The Details

“A disciple is not above his teacher, nor a servant above his master. It is enough for a disciple that he be like his teacher, and a servant like his master. If they have called the master of the house Beelzebub, how much more will they call those of his household! Therefore do not fear them. For there is nothing covered that will not be revealed, and hidden that will not be known.

“Whatever I tell you in the dark, speak in the light; and what you hear in the ear, preach on the housetops. And do not fear those who kill the body but cannot kill the soul. But rather fear Him who is able to destroy both soul and body in hell. Are not two sparrows sold for a copper coin? And not one of them falls to the ground apart from your Father’s will. But the very hairs of your head are all numbered. Do not fear therefore; you are of more value than many sparrows.

“Therefore whoever confesses Me before men, him I will also confess before My Father who is in heaven. But whoever denies Me before men, him I will also deny before My Father who is in heaven. (Matthew 10:24-33)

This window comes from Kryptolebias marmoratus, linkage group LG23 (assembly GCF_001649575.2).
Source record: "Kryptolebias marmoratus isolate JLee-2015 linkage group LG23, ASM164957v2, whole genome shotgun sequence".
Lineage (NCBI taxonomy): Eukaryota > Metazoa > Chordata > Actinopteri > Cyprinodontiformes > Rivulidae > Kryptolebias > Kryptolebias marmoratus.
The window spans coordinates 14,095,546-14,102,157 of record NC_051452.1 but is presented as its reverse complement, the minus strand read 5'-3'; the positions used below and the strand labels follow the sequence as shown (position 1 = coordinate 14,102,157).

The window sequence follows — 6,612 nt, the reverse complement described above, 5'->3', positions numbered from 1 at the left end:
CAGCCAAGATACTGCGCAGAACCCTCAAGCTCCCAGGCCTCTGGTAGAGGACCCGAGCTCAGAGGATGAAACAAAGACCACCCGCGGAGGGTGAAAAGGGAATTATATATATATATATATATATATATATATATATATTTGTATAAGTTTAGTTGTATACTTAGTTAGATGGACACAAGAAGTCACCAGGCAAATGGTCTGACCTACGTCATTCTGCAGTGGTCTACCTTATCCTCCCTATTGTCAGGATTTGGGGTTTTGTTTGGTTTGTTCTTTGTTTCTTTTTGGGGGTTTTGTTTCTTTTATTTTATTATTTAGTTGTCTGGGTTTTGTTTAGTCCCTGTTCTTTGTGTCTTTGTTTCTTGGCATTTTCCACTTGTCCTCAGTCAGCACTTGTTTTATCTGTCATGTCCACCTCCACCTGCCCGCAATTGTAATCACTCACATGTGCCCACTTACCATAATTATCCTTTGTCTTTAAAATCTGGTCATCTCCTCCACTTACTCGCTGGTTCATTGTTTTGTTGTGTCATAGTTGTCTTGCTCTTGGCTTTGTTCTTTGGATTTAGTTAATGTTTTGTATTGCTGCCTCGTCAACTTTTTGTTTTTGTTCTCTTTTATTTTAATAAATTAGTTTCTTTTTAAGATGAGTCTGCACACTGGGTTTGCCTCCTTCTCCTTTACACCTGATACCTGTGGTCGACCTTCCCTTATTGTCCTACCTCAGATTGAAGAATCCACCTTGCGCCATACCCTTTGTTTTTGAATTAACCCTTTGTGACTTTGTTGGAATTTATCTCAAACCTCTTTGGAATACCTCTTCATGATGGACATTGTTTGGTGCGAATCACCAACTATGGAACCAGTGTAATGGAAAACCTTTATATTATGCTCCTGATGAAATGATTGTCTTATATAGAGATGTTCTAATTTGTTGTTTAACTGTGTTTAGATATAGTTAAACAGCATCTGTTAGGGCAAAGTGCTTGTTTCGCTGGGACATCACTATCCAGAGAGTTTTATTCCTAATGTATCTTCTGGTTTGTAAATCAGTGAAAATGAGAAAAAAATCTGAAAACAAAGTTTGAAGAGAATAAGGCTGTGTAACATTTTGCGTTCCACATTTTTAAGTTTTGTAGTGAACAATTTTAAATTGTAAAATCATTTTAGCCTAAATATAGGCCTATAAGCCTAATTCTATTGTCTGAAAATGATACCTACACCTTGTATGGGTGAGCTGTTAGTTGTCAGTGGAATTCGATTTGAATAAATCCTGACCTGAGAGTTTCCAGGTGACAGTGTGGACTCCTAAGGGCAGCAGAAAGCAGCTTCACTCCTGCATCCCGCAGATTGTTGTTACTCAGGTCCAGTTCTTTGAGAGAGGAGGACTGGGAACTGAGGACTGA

No matter how bad a mess we make, Jesus will help us clean it up. In the context of Jesus sending his disciples out to proclaim the soon coming of the kingdom of God, Jesus gave them a warning. Don’t be afraid of people, be afraid of God.

Jesus told his disciples that those who denied him before men, he would deny before his Father in heaven. But consider that Peter denied Jesus not once, but three times before a rooster crowed.

Did Jesus deny Peter before his Father? And if so, what does that mean? Since Peter was forgiven and restored after his denial, denial can be forgiven. It’s not a one way ticket to Hell. Just because we didn’t stand up for Jesus today, doesn’t mean we can’t do it tomorrow. What Peter did in a moment of terror did not render him unfit for eternity. Our fear of someone who threatens our life may sometimes overwhelm our fear of God who can do far worse to us. Jesus knew that, and so he warned his disciples. Being human, they were able to keep their perspective better at some times than at others. But Jesus was quick to forgive them when they lost perspective about who to fear. So we can’t be any worse Christians than Jesus’ first disciples. And as bad as they sometimes were, they still turned the world upside down. We can, too.

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About R.P. Nettelhorst

I'm married with three daughters. I live in southern California and I'm the interim pastor at Quartz Hill Community Church. I have written several books. I spent a couple of summers while I was in college working on a kibbutz in Israel. In 2004, I was a volunteer with the Ansari X-Prize at the winning launches of SpaceShipOne. Member of Society of Biblical Literature, American Academy of Religion, and The Authors Guild
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